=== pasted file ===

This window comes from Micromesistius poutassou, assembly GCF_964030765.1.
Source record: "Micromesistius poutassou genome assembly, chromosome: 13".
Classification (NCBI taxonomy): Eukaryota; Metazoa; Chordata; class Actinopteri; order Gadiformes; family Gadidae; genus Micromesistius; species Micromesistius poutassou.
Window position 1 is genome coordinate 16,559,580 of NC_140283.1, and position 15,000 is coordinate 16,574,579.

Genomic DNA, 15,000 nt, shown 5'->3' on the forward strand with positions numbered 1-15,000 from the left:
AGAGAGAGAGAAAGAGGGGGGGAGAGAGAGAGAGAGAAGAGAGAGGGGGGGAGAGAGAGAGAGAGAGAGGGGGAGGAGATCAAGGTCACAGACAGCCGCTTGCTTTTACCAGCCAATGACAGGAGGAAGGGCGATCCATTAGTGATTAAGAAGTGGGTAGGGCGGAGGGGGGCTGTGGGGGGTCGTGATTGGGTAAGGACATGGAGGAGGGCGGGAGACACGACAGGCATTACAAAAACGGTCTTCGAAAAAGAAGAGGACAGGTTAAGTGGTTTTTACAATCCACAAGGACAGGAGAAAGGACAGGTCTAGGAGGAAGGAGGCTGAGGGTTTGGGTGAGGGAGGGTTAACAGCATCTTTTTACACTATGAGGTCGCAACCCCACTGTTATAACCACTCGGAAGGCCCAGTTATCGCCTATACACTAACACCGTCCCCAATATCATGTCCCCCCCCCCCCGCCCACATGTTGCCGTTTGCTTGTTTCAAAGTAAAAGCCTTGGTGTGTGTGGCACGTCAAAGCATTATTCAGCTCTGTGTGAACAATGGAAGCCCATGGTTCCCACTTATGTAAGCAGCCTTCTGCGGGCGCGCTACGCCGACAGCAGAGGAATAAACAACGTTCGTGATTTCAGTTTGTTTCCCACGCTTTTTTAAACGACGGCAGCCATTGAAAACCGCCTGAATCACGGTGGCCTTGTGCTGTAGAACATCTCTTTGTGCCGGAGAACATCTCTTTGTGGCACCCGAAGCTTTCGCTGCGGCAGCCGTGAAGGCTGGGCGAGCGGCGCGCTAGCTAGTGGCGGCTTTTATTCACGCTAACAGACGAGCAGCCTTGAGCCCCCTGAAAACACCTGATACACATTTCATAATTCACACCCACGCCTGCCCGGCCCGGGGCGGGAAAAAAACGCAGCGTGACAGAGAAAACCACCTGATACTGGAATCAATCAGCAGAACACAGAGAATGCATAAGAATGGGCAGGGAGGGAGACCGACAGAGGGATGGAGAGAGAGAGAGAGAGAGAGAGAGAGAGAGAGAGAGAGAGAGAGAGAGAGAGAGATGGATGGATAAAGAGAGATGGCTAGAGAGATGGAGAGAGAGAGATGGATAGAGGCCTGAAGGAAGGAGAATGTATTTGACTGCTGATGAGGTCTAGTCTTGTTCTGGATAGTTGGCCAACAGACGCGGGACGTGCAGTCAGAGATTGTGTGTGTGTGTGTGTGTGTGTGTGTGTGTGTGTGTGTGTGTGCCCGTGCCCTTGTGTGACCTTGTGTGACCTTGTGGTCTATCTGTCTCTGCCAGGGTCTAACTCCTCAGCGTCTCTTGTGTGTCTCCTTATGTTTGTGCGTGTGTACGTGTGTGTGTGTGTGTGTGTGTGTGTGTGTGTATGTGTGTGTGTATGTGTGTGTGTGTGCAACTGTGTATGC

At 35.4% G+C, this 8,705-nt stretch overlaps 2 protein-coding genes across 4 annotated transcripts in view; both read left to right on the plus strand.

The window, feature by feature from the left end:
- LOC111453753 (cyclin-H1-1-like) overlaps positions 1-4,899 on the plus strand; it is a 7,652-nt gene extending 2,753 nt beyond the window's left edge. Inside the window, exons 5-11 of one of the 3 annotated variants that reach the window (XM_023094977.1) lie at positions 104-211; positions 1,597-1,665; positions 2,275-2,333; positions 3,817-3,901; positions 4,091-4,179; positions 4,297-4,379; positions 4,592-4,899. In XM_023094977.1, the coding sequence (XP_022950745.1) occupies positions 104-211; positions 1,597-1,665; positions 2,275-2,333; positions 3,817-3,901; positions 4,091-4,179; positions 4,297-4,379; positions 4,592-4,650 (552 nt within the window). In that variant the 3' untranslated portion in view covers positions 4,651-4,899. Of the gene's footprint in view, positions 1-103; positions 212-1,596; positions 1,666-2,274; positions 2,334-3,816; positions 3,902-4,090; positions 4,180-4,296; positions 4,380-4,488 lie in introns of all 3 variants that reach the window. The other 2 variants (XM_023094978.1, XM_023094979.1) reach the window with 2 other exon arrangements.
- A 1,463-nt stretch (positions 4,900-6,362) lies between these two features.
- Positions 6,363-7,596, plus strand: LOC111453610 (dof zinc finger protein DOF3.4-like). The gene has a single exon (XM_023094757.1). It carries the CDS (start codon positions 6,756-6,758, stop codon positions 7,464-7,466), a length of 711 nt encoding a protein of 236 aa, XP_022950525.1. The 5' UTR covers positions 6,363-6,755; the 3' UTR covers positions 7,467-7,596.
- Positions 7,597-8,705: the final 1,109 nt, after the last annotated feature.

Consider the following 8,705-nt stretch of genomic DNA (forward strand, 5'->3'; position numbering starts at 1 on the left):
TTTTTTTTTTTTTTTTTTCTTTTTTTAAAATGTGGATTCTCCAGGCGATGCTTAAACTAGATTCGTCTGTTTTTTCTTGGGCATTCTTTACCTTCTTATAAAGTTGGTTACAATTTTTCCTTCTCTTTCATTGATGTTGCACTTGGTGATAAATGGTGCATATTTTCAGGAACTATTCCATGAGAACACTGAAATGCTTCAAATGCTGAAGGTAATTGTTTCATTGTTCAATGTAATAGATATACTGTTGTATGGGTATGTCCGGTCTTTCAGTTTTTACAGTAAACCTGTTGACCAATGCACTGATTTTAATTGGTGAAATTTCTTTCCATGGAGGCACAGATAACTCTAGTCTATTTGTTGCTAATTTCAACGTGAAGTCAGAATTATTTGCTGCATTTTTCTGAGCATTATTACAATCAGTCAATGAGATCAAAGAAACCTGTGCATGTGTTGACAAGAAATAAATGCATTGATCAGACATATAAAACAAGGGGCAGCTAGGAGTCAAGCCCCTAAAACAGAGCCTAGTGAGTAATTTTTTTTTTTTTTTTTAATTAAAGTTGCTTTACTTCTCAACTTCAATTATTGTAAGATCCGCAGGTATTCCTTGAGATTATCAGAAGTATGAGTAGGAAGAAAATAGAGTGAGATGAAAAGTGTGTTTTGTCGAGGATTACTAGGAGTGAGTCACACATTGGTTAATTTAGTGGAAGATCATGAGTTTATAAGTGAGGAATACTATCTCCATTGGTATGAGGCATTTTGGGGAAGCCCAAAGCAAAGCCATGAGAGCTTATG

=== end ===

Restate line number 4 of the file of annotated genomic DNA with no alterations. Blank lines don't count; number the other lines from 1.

Window position 1 is genome coordinate 16,559,580 of NC_140283.1, and position 15,000 is coordinate 16,574,579.